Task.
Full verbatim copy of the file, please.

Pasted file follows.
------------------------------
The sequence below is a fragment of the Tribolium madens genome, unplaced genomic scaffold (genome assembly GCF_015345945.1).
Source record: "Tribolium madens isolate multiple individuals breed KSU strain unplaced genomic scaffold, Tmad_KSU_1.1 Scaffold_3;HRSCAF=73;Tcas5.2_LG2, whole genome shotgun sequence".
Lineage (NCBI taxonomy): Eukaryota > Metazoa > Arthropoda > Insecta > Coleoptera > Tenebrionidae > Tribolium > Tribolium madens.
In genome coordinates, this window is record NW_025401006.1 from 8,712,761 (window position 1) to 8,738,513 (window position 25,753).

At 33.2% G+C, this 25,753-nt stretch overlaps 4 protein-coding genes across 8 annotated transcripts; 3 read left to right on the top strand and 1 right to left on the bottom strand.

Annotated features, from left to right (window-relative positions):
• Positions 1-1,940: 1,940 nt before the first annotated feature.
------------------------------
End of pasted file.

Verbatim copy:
The sequence below is a fragment of the Tribolium madens genome, unplaced genomic scaffold (genome assembly GCF_015345945.1).
Source record: "Tribolium madens isolate multiple individuals breed KSU strain unplaced genomic scaffold, Tmad_KSU_1.1 Scaffold_3;HRSCAF=73;Tcas5.2_LG2, whole genome shotgun sequence".
Lineage (NCBI taxonomy): Eukaryota > Metazoa > Arthropoda > Insecta > Coleoptera > Tenebrionidae > Tribolium > Tribolium madens.
In genome coordinates, this window is record NW_025401006.1 from 8,712,761 (window position 1) to 8,738,513 (window position 25,753).

At 33.2% G+C, this 25,753-nt stretch overlaps 4 protein-coding genes across 8 annotated transcripts; 3 read left to right on the top strand and 1 right to left on the bottom strand.

Annotated features, from left to right (window-relative positions):
• Positions 1-1,940: 1,940 nt before the first annotated feature.